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Making Use of Resource “Cash Boxes” and “Net-Nets”

Tekoa Da Silva
Posted Dec 21, 2017

“Rick, what are your thoughts on Corona Gold Corp.?” I asked. “Have you come across it?”

“Ah yes, the old Dundee Cash Box,” replied Mr. Rick Rule, President of Sprott U.S. Holdings. “I’m familiar with it.”

“It’s trading at half of cash and securities!” I exclaimed.

“Yes, but remember that doesn’t guarantee success,” Mr. Rule added with a usual smile, “However – negative enterprise value is [always] attractive.”

That conversation in early 2014 first introduced me to the term “Cash Box”. In subsequent years working for Sprott Global, I found that resource investment firms usually have a few dormant Cash Boxes ‘laying around’, awaiting future activity.

A Cash Box is a publically listed but inactive company, used for one purpose—to hold cash balances and/or securities of other public or private businesses.

Because Cash Box companies are inert, they are often forgotten over time and not promoted to the public. In weak resource markets, their share prices’ (ie. market capitalizations) tend to drift lower—sometimes to the extent that the business ends up being priced at substantially less than the value of the liquid assets the business owns (ie. cash, stock, receivables).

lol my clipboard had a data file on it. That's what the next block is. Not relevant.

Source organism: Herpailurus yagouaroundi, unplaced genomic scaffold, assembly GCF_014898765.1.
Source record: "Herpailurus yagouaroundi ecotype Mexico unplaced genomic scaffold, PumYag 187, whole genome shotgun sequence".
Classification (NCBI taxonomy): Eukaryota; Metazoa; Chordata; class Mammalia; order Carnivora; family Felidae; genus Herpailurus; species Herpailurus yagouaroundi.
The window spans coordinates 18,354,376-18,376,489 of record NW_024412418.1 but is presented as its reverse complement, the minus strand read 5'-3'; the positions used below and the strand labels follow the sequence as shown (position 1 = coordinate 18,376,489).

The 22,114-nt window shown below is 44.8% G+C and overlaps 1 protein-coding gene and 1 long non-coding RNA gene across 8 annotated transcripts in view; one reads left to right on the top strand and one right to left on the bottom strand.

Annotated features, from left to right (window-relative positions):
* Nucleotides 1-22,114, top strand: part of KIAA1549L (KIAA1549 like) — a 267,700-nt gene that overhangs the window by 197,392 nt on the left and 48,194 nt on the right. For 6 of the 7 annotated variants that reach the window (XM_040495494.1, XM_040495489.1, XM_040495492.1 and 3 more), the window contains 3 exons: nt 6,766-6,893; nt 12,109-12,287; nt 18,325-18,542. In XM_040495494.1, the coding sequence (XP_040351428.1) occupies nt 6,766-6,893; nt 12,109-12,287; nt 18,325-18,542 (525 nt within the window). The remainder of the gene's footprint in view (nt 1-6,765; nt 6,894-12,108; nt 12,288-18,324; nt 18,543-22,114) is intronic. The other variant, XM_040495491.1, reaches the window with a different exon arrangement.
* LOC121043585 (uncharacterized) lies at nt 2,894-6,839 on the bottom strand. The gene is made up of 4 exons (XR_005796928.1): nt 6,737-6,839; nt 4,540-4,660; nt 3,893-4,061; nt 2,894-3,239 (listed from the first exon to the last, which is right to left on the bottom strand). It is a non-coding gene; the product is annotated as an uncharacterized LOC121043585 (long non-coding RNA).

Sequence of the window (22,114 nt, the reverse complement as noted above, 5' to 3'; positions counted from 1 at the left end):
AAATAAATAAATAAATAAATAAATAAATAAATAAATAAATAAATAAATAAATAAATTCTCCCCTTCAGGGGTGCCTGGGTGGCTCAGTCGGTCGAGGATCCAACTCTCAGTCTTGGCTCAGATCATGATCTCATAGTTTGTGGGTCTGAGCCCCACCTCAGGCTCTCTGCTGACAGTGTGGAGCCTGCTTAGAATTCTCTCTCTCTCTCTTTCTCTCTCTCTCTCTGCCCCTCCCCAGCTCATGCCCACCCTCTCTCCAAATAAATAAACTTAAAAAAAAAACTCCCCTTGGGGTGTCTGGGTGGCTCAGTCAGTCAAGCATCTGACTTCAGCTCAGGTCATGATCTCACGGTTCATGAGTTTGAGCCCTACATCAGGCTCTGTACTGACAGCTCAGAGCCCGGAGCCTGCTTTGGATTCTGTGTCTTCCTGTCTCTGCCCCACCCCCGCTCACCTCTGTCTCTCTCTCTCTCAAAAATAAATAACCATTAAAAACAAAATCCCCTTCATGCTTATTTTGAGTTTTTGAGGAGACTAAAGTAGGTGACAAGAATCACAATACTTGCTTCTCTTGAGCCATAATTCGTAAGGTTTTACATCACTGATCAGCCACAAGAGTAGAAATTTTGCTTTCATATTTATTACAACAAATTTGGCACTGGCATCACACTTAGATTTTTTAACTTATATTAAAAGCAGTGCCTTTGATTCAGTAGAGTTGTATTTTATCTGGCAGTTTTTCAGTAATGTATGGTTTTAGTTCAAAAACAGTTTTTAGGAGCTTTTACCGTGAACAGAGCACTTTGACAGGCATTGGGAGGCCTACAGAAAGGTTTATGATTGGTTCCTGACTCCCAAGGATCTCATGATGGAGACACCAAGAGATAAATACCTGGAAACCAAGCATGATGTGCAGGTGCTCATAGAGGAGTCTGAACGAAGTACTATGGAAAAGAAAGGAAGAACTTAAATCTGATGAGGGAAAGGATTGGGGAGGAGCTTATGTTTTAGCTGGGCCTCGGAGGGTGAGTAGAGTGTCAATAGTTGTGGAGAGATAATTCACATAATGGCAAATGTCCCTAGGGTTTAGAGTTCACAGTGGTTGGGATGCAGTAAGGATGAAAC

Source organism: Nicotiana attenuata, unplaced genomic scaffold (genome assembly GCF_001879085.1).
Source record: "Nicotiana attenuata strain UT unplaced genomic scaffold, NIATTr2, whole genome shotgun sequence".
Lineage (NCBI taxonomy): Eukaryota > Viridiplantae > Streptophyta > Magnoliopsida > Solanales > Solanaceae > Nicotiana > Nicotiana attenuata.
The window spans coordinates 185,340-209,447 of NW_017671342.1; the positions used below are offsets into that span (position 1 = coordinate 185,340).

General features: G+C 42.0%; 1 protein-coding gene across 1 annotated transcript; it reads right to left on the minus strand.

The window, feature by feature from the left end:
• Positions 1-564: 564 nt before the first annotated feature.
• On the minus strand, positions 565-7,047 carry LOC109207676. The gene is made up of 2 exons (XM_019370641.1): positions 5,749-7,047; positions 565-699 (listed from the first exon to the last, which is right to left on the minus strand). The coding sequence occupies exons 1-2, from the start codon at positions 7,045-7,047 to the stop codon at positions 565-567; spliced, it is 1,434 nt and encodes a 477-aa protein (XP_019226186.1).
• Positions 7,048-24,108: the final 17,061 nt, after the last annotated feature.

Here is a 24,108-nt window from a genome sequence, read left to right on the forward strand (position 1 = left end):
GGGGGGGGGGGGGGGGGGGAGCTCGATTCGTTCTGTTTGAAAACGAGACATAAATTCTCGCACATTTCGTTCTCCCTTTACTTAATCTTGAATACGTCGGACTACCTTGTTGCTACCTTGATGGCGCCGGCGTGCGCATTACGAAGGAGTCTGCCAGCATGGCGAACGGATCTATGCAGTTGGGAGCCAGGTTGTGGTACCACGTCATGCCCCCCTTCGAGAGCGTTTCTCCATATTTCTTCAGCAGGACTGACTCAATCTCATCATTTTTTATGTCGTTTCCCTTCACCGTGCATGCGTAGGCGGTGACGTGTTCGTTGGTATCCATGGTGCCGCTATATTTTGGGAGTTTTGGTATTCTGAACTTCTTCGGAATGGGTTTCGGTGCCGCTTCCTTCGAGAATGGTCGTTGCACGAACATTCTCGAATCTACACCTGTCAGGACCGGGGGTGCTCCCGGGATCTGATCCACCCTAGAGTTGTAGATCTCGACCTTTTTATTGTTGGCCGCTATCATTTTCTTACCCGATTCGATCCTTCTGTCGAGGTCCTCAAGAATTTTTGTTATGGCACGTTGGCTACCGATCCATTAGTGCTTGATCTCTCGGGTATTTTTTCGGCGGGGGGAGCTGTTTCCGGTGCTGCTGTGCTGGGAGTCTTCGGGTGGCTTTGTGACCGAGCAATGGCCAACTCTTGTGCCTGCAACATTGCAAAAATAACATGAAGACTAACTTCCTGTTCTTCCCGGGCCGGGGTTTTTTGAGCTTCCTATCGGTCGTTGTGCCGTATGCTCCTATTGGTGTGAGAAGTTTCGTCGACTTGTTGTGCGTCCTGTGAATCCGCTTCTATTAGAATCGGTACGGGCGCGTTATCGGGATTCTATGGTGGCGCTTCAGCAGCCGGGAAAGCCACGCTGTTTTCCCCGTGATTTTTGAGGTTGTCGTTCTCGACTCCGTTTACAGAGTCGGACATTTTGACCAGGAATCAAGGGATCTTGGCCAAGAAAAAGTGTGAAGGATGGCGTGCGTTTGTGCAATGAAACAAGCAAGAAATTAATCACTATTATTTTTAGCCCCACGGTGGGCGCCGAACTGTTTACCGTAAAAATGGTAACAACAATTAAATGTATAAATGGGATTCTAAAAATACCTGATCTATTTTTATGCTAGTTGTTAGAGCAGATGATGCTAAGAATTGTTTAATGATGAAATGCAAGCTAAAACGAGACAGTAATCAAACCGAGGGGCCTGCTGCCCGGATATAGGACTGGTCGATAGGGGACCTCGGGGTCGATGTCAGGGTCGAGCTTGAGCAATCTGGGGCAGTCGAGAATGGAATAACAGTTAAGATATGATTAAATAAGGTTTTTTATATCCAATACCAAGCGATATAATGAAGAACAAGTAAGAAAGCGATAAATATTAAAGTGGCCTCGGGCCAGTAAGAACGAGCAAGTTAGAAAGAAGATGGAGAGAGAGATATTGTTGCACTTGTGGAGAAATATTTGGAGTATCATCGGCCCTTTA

A company who’s market capitalization (price) drifts below Net Current Assets can be termed a ‘Net-Net’.

These corporate entities at some point may be dusted off and brought back to life through promotion. That typically occurs when an entrepreneurial group wishes to import assets into the cash box, or acquire it to form the basis of a new, larger company.

The above scenarios are coupled with regulatory filings by the involved companies of an imminent, friendly (most often) acquisition or merger – which may be conducted at a 25%-125% premium to the market price of the Cash Box.

This is precisely what occurred with Corona Gold Corp. in 2015. It took a few years of waiting, but those investors who bought at a price of “half of cash and securities” were rewarded for their patience.

The occurrence of companies selling at less than cash or current assets happens with enough regularity in markets that this form of observation (and subsequent buying of shares in said companies) represents, “A fruitful field for the technique of [security] analysis,” 1 notes Ben Graham, in the perennial classic, Security Analysis.

It forms the basis of a technique some call, “Net-Net” or “Net Working Capital” investment.

This style of approach is nothing new, and as Graham points out, has been practiced in stock markets for over 100 years.

So how often can one unlock the treasures of forgotten cash boxes? And what causes companies to sell for less than their worth?